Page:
Canadian Underwriter

Economical net income drops, but CEO sees signs of recovery

March 28, 2002   by Canadian Underwriter

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Waterloo-based The Economical Insurance Group saw its net income drop sharply in 2001, but managed to escape the year with a profit, and a growth in written premiums.
Net income was $3.6 million last year, down from $19.6 million in 2000. Return on equity (ROE) stood at 0.6%, down from 3.0% the year prior.
The company’s loss ratio improved slightly in 2001, to 80.8% from 80.1% in 2000, but the expense ratio grew to 31.1% as compared to 30.9% the year prior. The overall combined ratio sat at 111.2% for 2001, a marginal improvement over 111.7% in 2000.
One bright spot was the company’s investment income, which although down slightly (to $124.4 million versus $141.9 million in 2000), saw realized gains of over $38.8 million. Assets have been moved to top quality bonds in order to avoid the volatility of the equity markets, the company notes.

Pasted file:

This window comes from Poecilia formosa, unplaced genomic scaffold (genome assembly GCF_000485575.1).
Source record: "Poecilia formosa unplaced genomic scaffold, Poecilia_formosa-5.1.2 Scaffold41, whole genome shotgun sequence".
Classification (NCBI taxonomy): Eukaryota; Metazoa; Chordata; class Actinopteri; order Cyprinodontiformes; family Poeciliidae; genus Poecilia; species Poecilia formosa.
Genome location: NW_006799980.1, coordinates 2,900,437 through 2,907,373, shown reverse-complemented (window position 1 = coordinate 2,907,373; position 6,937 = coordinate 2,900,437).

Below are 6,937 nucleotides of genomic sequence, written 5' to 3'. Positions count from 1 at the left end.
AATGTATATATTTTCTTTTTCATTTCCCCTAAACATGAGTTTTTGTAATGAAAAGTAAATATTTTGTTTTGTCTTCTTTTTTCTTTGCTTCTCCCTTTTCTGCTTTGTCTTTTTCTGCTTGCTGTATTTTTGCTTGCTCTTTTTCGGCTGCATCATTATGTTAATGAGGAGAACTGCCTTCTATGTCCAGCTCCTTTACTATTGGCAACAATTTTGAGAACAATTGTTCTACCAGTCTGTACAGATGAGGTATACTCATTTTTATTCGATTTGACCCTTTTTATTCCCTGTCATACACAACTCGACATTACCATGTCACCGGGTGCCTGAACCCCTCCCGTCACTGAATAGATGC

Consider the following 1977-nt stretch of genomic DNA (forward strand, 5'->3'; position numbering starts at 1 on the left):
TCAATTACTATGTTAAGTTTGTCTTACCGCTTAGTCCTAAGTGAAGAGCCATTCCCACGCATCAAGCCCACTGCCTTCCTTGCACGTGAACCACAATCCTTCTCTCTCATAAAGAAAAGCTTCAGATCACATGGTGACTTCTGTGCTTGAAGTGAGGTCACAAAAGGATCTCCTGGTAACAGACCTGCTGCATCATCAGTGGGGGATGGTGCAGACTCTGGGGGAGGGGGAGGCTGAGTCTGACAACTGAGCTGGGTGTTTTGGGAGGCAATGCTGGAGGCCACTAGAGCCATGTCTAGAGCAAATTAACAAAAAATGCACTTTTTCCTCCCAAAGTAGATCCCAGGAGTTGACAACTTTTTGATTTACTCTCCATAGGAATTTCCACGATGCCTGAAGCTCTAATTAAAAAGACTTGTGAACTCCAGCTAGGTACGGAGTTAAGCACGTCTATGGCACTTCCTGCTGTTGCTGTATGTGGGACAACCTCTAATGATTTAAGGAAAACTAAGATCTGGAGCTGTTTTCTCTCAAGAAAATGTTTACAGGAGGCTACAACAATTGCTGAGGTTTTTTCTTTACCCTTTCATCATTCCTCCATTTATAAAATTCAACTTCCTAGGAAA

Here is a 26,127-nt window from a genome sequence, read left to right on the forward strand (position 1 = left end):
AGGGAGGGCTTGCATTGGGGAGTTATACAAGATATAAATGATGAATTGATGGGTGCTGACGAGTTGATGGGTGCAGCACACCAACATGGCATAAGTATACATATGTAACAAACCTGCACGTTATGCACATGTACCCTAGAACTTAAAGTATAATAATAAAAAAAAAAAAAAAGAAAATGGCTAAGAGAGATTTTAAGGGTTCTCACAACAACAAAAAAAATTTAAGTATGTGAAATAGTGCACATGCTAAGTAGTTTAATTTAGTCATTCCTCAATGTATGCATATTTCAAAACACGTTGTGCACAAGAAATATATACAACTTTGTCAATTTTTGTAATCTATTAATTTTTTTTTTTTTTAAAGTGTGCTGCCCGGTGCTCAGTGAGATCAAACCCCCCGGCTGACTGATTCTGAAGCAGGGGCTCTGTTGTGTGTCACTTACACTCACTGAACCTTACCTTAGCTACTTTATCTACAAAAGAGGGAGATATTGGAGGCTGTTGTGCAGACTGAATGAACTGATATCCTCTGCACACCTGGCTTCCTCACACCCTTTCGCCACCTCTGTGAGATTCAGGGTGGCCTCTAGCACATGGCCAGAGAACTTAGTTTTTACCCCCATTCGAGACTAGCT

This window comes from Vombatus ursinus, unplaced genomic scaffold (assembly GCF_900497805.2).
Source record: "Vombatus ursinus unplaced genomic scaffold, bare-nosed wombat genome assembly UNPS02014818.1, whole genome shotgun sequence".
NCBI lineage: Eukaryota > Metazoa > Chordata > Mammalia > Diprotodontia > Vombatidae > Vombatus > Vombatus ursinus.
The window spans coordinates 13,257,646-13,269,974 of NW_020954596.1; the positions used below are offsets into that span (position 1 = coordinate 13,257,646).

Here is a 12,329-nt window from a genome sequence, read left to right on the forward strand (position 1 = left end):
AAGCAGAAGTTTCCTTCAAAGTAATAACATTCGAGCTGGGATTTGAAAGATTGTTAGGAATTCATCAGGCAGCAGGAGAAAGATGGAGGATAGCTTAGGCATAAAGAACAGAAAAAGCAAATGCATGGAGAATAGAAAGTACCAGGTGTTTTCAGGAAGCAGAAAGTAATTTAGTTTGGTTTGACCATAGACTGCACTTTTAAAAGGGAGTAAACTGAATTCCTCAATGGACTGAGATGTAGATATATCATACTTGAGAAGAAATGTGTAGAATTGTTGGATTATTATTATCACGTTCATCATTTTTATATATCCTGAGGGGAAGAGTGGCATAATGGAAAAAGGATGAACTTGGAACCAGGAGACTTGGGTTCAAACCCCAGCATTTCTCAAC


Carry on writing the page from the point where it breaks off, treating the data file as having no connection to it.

But Economical sees signs of a turnaround in its direct written premiums, which grew by 10.7%, to more than $116 million in 2001. The company is directing its attention to rate adequacy, as well as "prudently establishing" claims reserves. It is looking to the new rate structure for Ontario auto as one facet of restoring rate adequacy.
"The year under review can be marked as perhaps the most severe period of uncertainty that the Canadian market has ever witnessed, whether we look at equity markets, interest yields, claims costs, reinsurance, rate adequacy or regulatory changes," says Economical president and CEO Noel Walpole. "In 2002, the industry will continue to focus on rate adequacy. The need to take corrective measures in rate has been compounded by the dramatic increase in reinsurance costs."
The company will also be continuing to invest in technology and in new products, such as its "Express" product for small commercial risks. "This, coupled with the group’s disciplined approach, has given us the solid foundation we need to do well in 2002 and beyond," says Walpole.

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